1. By looking at some of the repeated words and imagery that Micah emphasizes, how would you summarize the main point of the first chapter of Micah?
2. In verses 2-5, Micah begins this speech as if he is going to address the problems of the world, but he moves his focus to the problems found within God’s people. How does this compare to how religious leaders and church communities usually address problems in our time and place? Where have you seen examples of the American church addressing its own problems first?
3. In verse 7, Micah identifies the central issue of idolatry amongst the people of God. He describes idolatry as involving a vicious cycle and as failing to provide the ultimate life and security we crave. How do you see the church today caught up in the cycle of idolatry? What would Micah’s message be in the American church today?
4. Micah’s example in verse 8 and his final exhortation in verse 16 both point us to lament as the first step in responding to our need for transformation. How would you evaluate the American church’s ability and willingness to practice lament? What about your own?
5. Either on your own or with your small group, take some time to practice lament. Consider three significant shortcomings you see in the church today. Consider one way in which you personally may have been part of one of those shortcomings. Take time to pray a prayer of lament, expressing your sadness to God for what you see amongst God’s people.
The word of the Lord that came to Micah of Moresheth in the days of Jotham, Ahaz, and Hezekiah, kings of Judah, which he saw concerning Samaria and Jerusalem.
2 Hear, you peoples, all of you;
pay attention, O earth, and all that is in it,
and let the Lord God be a witness against you,
the Lord from his holy temple.
3 For behold, the Lord is coming out of his place,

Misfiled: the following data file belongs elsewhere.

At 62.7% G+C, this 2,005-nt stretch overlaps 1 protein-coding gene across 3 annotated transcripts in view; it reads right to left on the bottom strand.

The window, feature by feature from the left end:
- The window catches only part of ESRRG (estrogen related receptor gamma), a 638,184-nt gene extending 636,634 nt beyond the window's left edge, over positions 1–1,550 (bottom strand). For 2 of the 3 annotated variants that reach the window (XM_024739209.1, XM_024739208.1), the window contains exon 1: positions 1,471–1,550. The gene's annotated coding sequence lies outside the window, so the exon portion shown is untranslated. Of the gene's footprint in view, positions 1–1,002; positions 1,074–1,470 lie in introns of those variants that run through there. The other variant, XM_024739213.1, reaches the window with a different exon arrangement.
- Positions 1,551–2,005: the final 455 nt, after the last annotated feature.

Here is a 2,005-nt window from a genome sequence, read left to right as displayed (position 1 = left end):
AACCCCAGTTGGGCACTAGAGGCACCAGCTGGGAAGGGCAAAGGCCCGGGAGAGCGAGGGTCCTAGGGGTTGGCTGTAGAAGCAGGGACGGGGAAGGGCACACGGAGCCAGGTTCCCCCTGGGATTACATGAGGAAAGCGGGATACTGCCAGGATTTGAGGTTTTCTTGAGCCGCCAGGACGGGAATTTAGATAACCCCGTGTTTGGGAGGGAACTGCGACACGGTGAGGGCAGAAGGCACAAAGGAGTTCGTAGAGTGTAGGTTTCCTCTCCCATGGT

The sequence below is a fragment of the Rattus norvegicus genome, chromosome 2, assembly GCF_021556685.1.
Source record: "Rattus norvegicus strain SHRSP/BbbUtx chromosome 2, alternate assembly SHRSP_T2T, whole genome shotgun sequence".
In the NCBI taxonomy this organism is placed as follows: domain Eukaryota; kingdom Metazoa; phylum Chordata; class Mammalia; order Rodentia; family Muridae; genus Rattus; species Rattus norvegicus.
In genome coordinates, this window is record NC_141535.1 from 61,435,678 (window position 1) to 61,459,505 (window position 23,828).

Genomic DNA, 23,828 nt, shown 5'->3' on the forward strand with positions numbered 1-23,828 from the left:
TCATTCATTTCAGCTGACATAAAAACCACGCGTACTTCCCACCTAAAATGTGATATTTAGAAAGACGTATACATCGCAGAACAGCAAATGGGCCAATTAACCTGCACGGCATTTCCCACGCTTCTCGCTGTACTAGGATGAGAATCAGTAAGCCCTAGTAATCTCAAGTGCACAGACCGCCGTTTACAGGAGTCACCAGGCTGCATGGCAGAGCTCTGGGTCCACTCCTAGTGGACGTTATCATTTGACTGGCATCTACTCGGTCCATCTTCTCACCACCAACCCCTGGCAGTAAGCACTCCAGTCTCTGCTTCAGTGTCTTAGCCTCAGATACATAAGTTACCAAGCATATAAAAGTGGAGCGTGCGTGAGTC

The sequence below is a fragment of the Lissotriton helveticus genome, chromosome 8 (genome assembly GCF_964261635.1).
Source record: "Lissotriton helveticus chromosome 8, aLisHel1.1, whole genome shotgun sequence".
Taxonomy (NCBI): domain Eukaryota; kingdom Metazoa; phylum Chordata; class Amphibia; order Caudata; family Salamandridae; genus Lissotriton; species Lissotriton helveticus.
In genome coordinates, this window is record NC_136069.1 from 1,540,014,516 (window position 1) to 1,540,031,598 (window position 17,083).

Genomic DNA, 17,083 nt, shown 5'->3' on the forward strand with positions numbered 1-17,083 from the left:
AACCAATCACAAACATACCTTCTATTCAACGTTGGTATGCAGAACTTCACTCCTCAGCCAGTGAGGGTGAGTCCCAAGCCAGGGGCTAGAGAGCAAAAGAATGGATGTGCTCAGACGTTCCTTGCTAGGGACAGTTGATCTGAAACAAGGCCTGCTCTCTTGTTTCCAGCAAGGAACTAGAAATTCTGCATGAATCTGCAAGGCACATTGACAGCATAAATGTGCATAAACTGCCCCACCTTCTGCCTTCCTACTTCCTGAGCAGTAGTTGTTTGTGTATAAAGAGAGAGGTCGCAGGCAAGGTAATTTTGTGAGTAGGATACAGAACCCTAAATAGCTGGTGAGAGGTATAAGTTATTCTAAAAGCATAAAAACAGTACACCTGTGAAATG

and will come down and tread upon the high places of the earth.
4 And the mountains will melt under him,
and the valleys will split open,
like wax before the fire,
like waters poured down a steep place.
5 All this is for the transgression of Jacob
and for the sins of the house of Israel.
What is the transgression of Jacob?
Is it not Samaria?
And what is the high place of Judah?
Is it not Jerusalem?
6 Therefore I will make Samaria a heap in the open country,
a place for planting vineyards,
and I will pour down her stones into the valley
and uncover her foundations.
7 All her carved images shall be beaten to pieces,
all her wages shall be burned with fire,
and all her idols I will lay waste,
for from the fee of a prostitute she gathered them,
and to the fee of a prostitute they shall return.
8 For this I will lament and wail;
I will go stripped and naked;
I will make lamentation like the jackals,
and mourning like the ostriches.
9 For her wound is incurable,
and it has come to Judah;
it has reached to the gate of my people,
10 Tell it not in Gath;
weep not at all;
roll yourselves in the dust.
11 Pass on your way,
inhabitants of Shaphir,
in nakedness and shame;
the inhabitants of Zaanan
do not come out;
the lamentation of Beth-ezel
shall take away from you its standing place.
12 For the inhabitants of Maroth
wait anxiously for good,
because disaster has come down from the Lord
to the gate of Jerusalem.
13 Harness the steeds to the chariots,
inhabitants of Lachish;
it was the beginning of sin
to the daughter of Zion,
for in you were found
the transgressions of Israel.
14 Therefore you shall give parting gifts
the houses of Achzib shall be a deceitful thing
to the kings of Israel.
15 I will again bring a conqueror to you,
inhabitants of Mareshah;
the glory of Israel
shall come to Adullam.
16 Make yourselves bald and cut off your hair,
for the children of your delight;
make yourselves as bald as the eagle,
for they shall go from you into exile.
The Holy Bible, English Standard Version. ESV® Text Edition: 2016. Copyright © 2001 by Crossway Bibles, a publishing ministry of Good News Publishers.